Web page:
Weekly Planning

I’ve used many systems over the years. I find them comprehensive, but exhausting. A client once said it best, most are a “huge energy suck”. Now, I simply do this.

Notebook Review – 5 Minutes

I keep a notebook, in addition to my electronic devices, where I journal during the day and capture random thoughts. I flip through the notebook pages to make sure I don’t forget any note, task or idea. I usually put notes, tasks and ideas where they need to go right away, but I check just in case.

Task App Review – 5 Minutes

I go through my task app and delete what can be deleted, what is no longer relevant.  

Schedule and Plan What Matters Most – 5 to 10 Minutes

I plan my meals for the week, review calendar with my husband and confirm kids’ schedules. I make sure I have a date on my calendar with my husband and family; I block them off first.

Project Review – 10 Minutes

I review current projects and write down all new projects for the week. I use the same task app to manage my projects and their related tasks.   

Current projects – I go through my project action plans. I see what needs to be done this week, assign them to days and block off time in my calendar. I do a quick brain dump and record anything else that needs to be done with my current projects. I record all related tasks in my task management app.

New projects – I schedule time in my calendar to develop an action plan. I also do a quick brain dump, noting all that needs to be done for these new projects right now. I make sure all related tasks are recorded in my task management app.

I also record random tasks, that don’t belong with a project. I make sure they are all recorded in my task management app.

Review Schedule – 5 Minutes

I have a set schedule, time blocks, that I follow most days. I review it for the week and move blocks around accordingly.  


I’ve learned to leave white space on my calendar.

I schedule lunch time for myself everyday, although I rarely take it all.   

The whole process takes 30 minutes and it includes the planning for Monday. I do it Sunday night.

With Purpose,


Leading a Great Meeting

Once I had a boss that started conducting team meetings because she thought she was suppose to have one.  

Many board chairs call meetings because the bylaws require the organization to meet at set intervals.  

Scheduling a meeting just to say you met is never a good idea. Meeting for a specific purpose, with set outcomes – most always a great idea.  

Often, agendas are late to arrive, team/board members aren’t sure how best to contribute and the meeting is filled with folks reciting their list of recently completed tasks.  Attendees leave the meeting not entirely sure the purpose of the meeting and even more overwhelmed.  

Here are a few things to help you have a great meeting. Because leaders, we can do better!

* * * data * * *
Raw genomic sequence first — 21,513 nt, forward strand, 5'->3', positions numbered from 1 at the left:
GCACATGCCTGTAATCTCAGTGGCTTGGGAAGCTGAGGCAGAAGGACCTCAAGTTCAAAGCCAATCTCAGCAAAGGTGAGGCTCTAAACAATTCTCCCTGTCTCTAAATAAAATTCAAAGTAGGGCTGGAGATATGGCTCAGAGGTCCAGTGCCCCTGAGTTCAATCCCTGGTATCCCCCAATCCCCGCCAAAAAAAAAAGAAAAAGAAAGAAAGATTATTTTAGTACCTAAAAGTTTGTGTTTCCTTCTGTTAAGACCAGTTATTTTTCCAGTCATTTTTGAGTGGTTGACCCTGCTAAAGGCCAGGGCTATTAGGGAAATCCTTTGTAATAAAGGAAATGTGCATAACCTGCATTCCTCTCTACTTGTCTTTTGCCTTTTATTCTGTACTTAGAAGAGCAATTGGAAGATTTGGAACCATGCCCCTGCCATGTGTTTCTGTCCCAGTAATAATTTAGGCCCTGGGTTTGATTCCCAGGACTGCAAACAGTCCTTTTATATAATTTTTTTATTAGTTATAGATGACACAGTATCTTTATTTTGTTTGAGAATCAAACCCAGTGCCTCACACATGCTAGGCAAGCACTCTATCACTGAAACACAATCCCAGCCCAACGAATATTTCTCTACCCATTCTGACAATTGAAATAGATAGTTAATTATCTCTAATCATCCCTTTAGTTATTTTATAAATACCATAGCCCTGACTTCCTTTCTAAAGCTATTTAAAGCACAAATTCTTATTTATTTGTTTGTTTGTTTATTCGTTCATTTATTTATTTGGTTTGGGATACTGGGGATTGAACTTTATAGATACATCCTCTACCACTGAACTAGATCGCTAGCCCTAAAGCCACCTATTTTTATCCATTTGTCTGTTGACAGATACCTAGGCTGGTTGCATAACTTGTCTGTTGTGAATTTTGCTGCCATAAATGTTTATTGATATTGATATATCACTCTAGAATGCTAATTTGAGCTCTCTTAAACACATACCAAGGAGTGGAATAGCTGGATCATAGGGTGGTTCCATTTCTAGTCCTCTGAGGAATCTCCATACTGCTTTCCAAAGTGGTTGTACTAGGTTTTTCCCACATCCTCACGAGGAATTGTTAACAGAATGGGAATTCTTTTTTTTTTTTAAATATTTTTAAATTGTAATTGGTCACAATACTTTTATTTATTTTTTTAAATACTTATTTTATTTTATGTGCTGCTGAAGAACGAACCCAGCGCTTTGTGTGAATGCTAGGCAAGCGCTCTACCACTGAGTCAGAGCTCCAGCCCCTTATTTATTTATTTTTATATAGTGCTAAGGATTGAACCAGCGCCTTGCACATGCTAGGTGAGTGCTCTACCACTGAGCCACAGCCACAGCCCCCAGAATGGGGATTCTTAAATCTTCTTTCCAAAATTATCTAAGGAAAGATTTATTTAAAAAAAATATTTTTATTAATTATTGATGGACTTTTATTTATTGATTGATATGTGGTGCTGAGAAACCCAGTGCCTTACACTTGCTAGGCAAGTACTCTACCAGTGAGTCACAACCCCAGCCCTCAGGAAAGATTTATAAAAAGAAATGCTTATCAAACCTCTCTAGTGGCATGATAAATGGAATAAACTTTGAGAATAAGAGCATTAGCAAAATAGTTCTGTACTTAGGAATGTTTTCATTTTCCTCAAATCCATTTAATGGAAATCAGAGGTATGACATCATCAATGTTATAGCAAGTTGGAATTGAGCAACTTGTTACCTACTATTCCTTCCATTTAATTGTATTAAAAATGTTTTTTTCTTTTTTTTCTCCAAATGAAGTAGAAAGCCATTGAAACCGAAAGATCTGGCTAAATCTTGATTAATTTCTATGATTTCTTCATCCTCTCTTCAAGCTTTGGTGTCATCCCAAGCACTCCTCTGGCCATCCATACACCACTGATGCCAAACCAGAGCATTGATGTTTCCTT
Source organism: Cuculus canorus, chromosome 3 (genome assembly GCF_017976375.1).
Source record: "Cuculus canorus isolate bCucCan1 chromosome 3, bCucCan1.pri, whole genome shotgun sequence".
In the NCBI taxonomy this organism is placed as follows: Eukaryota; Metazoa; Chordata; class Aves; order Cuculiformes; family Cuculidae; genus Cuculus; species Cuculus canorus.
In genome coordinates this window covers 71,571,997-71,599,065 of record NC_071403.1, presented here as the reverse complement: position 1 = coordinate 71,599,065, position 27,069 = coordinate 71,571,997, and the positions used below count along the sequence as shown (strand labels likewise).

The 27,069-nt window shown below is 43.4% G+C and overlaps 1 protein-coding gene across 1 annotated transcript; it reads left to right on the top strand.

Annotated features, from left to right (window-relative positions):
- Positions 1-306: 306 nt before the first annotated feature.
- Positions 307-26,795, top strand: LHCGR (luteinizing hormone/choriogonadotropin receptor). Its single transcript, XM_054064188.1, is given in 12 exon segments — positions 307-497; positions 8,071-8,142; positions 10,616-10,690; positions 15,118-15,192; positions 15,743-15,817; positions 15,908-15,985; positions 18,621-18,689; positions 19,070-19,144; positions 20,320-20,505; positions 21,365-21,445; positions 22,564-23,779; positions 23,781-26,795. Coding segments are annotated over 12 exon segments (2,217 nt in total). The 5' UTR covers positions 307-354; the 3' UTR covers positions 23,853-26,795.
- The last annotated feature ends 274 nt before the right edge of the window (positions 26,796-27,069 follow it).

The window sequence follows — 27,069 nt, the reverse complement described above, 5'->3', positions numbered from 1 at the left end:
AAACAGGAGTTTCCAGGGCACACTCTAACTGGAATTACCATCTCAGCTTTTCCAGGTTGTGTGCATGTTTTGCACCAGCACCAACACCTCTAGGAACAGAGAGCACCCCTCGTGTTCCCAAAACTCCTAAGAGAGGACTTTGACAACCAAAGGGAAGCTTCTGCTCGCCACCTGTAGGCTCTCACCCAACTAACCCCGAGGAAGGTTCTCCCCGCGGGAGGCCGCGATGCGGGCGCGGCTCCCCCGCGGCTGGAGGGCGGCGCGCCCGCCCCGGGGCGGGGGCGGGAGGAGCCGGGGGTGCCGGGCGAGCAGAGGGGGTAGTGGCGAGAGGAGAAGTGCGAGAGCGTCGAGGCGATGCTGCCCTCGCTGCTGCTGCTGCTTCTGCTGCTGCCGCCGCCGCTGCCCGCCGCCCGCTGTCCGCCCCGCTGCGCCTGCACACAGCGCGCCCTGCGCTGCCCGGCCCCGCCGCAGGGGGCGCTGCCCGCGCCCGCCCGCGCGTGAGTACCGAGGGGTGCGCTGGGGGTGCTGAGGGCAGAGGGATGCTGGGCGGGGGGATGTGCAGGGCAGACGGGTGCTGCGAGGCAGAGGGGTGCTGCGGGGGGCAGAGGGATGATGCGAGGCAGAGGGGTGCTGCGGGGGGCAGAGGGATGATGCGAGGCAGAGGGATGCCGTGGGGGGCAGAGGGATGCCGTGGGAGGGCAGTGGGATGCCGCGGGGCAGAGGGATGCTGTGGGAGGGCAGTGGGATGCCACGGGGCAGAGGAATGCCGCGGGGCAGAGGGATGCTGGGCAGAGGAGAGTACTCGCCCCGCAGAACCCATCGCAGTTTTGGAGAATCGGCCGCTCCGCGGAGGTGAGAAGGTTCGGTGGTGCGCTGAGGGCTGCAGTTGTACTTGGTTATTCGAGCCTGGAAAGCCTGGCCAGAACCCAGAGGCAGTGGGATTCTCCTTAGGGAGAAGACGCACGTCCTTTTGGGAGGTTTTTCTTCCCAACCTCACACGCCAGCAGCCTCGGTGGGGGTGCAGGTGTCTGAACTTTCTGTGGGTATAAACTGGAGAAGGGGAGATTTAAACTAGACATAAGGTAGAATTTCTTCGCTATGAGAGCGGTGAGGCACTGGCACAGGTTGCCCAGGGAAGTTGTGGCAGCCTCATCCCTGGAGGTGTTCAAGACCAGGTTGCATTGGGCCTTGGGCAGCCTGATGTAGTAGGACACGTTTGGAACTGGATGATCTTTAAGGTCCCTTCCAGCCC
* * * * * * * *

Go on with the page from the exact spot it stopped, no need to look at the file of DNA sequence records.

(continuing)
Prepare an agenda in advance.  Not just a last minute list of items that come to your mind.  Meetings aren’t about regurgitating information.  You can do that via technology.  Meetings are for collaboration, idea generating, big question exploration.  Agendas allow attendees to know the purpose of the meeting and that the meeting actually has a purpose.  Agendas show you value attendees’ time and it allows attendees to come prepared.  If appropriate, make sure attendees have an opportunity to contribute to the agenda.  Your team has valuable insite, use it.  

Start on Time and End on Time.  Even if no one is in the room, set the expectation that the meeting will begin on time.  I guarantee the next time everyone will be in the room on time.  End on time, respect everyone’s time and end on time.  People need to know when they can get back to their workday, even if you are the boss.  And, don’t allow folks to come speak/report and then leave, it is rude. Of course things will happen, but make it the expectation that if someone wants to be heard – they also need to listen to others.  

Report Time verse Discussion Time.  Report time is not a time for folks to start a discussion.  It is when reports are given.  I prefer to have folks send in reports for team members to read on their own time and then just open the meeting report time for clarifying questions – not discussions.  Discussion time should be separate.  When discussion time begins, make sure your team sets norms so everyone feels comfortable participating.  

Team Time. If your team is new or doesn’t get together often, make sure you schedule some team building.  Folks that know each other tend to work better together. 

Meetings should be worth having or we shouldn’t have them. Time is valuable and not just figuratively.  Add up the salaries of everyone in the room for the amount of time you keep them in the meeting.  Are you getting that much value out of the meeting?  Or, are you being negligent with the organization’s money?    Something to ponder…

With Purpose,


Returning to Normal – A Case for Self Care

I find myself trying to return to normal this week.  A normal work schedule.  A normal way of eating.  A normal way of moving and sleeping.  A normal way of caring for myself.  

My kids are older and their needs of me as their mother are different, but ever still present.  

Everyone was home for winter break and here are a few things things we did…